21st Jan 2014 10:00am
This event is funded as part of the Arts & Humanities workshop and seminar series 2013-14. The workshop is free to attend for delegates from both subscribing and non-subscribing institutions but booking is essential to secure your place as numbers are limited.
Dr Claire Nally (Northumbria): STEAMPUNK
Dr Jakob Stougaard-Nielsen (UCL): NORDIC NOIR
Genre has become an increasingly significant part of academic and popular criticism since the year 2000. This one day symposium will unite interdisciplinary perspectives encouraging dialogue across boundaries toask if the politics of genre can offer insights into developments to teaching in the Arts and Humanities across the twenty-first century.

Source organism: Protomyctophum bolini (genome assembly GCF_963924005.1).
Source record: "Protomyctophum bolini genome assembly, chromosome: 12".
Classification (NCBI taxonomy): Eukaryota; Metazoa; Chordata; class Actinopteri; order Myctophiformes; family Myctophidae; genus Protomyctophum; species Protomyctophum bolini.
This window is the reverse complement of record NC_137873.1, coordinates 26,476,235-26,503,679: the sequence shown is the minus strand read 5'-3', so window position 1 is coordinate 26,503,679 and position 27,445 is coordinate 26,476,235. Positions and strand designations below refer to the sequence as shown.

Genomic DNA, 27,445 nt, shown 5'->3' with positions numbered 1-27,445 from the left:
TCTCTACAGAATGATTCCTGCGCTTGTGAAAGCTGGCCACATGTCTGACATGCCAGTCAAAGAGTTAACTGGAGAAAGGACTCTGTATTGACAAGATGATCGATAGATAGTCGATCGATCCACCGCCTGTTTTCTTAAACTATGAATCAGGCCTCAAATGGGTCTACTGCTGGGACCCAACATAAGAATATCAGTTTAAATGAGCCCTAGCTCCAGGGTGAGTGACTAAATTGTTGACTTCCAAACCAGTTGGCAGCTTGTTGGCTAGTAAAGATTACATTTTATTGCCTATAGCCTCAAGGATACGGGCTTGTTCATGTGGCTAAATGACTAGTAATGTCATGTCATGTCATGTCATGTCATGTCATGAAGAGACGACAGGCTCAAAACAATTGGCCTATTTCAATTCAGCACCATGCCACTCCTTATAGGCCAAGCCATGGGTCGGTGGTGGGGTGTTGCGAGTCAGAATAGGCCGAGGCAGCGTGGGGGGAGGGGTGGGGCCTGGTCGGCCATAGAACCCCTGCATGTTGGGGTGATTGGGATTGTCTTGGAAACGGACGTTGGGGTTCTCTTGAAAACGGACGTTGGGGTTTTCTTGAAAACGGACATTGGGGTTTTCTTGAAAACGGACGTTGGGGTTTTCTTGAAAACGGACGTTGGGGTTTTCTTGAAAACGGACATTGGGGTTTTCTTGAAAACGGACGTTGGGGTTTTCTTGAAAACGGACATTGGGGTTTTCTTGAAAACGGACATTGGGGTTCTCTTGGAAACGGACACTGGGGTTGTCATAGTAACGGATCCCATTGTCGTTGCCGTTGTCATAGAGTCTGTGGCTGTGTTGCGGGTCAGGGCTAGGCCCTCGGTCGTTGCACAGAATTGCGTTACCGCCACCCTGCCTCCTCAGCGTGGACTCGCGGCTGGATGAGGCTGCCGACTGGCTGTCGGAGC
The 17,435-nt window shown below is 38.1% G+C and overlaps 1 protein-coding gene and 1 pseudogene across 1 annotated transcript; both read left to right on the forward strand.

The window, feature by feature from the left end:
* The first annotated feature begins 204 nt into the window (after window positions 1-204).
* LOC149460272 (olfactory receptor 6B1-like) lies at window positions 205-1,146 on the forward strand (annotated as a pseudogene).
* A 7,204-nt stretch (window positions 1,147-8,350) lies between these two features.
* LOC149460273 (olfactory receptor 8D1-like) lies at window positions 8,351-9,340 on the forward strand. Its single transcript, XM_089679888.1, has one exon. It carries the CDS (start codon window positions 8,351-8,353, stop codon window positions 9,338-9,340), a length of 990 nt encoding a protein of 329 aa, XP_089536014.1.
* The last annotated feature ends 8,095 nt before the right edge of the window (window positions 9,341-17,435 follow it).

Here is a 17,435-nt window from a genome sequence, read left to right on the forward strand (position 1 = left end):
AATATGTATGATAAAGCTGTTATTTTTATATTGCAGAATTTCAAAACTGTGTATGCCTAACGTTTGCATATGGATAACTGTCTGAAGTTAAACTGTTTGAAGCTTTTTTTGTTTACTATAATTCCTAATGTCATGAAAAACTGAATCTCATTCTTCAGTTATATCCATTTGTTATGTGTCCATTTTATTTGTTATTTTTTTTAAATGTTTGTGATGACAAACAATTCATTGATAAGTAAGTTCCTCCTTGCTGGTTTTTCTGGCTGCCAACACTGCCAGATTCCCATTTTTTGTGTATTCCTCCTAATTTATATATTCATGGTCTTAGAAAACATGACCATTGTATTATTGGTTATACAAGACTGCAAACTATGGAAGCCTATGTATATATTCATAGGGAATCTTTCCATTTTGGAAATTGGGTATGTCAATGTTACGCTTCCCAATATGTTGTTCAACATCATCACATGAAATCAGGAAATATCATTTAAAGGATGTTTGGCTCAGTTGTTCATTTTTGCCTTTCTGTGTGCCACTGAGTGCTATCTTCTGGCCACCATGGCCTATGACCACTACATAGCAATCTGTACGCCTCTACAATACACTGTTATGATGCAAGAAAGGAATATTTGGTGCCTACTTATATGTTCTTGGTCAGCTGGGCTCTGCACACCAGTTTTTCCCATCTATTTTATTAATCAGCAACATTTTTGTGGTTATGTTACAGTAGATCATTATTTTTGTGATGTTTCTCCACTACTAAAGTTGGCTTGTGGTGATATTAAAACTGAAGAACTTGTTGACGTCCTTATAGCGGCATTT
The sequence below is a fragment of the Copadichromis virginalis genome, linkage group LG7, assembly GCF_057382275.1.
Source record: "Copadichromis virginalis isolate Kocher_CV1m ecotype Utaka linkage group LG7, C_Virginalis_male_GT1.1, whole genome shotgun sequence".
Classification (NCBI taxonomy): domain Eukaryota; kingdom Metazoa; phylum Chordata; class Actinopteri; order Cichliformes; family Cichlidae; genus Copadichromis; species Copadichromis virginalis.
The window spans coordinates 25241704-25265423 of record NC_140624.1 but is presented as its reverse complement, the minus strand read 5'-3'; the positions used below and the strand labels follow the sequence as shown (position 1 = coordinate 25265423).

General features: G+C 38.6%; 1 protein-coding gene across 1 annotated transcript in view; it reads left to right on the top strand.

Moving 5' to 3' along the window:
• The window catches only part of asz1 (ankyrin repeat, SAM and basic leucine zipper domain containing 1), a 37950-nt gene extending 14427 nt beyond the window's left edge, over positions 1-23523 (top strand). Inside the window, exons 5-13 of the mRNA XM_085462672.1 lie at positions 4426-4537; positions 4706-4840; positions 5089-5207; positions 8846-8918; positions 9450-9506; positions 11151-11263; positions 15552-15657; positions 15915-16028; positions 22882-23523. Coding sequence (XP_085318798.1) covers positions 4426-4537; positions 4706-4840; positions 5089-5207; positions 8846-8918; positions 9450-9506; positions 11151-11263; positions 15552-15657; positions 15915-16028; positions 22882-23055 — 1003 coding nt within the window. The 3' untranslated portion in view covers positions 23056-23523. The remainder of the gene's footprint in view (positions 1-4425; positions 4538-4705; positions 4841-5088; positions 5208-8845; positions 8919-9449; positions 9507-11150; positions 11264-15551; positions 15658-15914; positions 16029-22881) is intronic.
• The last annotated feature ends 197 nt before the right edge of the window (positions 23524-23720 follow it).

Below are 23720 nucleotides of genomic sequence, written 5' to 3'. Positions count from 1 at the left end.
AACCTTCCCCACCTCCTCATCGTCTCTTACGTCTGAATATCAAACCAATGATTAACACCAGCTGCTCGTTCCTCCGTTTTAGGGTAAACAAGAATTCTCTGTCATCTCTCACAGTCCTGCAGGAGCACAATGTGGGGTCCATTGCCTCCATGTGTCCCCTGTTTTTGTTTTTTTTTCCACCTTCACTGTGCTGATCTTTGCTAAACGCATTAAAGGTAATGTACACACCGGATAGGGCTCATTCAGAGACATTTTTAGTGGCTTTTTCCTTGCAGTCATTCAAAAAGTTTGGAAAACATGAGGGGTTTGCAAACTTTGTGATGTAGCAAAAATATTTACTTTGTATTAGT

The study of genre can offer insight into twenty-first century developments across the Arts and Humanities and the function of new genres in an ever-changing world. It can mean a way of organizing a variety of texts both intellectually, in terms of how we think about them, but also physically, in terms of how they are presented by publishers, promoted by distributors and understood by readers. In looking closely at teaching practice, this symposium will ask where and why ‘new’ twenty-first century genres have originated, and to which other genres do they owe a debt of influence.
We encourage academics, students and writers to meet and engage with a wide range of interdisciplinary issues in contemporary genre studies, as focused through teaching and learning including, but not limited to:
· teaching genre in the twenty-first century
· multi-disciplinary genre developments
· teaching new genres and authors
· teaching technology, social media and genre
· teaching popular culture and parody
· the future of genre and classroom/lecture hall practice
Please send 250 word abstracts for 15 minute papers by 2nd December 2013 to: K.Shaw@brighton.ac.uk